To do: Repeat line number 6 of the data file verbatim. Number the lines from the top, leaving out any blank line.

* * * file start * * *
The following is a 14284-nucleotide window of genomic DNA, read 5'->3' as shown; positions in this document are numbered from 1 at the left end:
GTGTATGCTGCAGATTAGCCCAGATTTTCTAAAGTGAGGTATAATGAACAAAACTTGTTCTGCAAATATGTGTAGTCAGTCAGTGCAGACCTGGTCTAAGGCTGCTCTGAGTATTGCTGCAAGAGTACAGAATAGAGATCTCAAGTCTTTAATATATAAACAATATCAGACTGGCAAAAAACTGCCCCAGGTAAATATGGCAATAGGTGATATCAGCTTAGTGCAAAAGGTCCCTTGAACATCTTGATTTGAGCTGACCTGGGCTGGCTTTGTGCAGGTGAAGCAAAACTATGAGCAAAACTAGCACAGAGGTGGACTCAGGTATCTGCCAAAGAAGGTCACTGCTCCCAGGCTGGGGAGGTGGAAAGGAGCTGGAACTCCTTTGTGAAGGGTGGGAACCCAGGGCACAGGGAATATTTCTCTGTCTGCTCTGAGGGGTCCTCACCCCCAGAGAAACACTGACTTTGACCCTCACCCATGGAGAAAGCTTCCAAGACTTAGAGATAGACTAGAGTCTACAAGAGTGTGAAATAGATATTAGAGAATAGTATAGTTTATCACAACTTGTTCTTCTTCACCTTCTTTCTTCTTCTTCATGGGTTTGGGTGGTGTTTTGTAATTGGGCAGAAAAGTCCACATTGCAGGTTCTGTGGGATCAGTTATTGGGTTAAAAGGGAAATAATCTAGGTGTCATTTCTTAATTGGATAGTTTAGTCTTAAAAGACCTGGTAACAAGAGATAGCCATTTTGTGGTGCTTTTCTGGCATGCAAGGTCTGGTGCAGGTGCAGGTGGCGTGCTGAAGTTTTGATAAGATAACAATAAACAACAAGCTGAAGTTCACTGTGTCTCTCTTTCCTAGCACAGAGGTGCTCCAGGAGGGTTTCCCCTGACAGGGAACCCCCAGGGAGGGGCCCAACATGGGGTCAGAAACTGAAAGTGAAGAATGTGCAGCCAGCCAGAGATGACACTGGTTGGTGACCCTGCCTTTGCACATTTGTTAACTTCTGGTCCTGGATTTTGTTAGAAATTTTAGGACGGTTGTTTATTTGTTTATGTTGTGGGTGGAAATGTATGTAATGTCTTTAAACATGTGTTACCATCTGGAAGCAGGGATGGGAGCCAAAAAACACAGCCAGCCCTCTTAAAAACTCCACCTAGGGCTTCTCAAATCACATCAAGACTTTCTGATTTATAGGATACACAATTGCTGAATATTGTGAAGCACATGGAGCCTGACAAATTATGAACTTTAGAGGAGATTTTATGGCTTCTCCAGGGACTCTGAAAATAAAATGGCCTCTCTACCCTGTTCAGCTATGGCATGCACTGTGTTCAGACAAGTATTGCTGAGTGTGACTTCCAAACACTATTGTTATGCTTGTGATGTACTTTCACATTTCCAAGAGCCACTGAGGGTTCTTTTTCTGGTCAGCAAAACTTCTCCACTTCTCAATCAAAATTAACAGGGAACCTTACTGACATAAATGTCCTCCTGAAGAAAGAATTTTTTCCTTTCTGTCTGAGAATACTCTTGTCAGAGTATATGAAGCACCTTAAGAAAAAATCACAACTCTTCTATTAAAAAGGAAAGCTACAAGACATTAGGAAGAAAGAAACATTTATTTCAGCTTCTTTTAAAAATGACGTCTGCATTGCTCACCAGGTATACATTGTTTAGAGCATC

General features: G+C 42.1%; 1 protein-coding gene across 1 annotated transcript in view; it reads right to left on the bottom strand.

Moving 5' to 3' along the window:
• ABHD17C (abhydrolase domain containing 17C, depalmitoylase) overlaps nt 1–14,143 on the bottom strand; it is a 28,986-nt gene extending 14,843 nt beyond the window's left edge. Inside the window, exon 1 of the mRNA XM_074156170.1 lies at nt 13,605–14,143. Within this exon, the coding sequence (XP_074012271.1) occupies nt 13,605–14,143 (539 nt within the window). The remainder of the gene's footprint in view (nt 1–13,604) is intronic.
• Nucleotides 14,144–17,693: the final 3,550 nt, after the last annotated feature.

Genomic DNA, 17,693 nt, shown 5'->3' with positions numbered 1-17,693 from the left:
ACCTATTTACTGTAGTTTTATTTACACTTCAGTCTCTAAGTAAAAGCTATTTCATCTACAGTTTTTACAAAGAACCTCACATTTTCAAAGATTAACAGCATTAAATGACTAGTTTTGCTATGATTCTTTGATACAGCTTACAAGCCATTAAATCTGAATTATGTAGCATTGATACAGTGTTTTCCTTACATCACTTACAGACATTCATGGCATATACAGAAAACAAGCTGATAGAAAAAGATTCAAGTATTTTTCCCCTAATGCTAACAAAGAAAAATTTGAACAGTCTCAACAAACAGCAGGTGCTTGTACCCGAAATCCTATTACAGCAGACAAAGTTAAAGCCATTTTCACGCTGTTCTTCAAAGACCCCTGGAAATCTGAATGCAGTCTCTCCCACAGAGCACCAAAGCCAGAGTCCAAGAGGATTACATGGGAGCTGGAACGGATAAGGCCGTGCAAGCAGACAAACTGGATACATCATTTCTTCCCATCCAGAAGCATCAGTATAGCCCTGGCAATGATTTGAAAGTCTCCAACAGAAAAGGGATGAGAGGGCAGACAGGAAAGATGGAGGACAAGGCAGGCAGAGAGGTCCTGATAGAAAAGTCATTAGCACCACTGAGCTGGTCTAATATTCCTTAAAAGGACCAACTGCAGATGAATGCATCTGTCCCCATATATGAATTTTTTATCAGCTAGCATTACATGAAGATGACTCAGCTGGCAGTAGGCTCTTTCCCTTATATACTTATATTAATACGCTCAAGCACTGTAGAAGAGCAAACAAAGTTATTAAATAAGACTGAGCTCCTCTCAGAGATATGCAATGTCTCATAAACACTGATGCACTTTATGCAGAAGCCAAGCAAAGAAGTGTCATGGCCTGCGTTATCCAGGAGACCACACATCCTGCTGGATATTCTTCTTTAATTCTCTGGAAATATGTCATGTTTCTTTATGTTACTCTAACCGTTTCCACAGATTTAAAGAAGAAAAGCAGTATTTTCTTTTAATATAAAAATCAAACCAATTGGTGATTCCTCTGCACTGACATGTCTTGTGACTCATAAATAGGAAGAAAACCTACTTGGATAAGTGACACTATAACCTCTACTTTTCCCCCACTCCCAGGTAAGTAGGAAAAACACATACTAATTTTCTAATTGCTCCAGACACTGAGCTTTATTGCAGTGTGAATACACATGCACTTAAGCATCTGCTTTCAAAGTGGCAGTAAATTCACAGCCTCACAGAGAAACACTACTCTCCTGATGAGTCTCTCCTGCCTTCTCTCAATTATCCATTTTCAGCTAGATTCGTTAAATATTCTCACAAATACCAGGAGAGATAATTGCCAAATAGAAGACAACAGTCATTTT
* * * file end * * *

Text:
• Nucleotides 14,144–17,693: the final 3,550 nt, after the last annotated feature.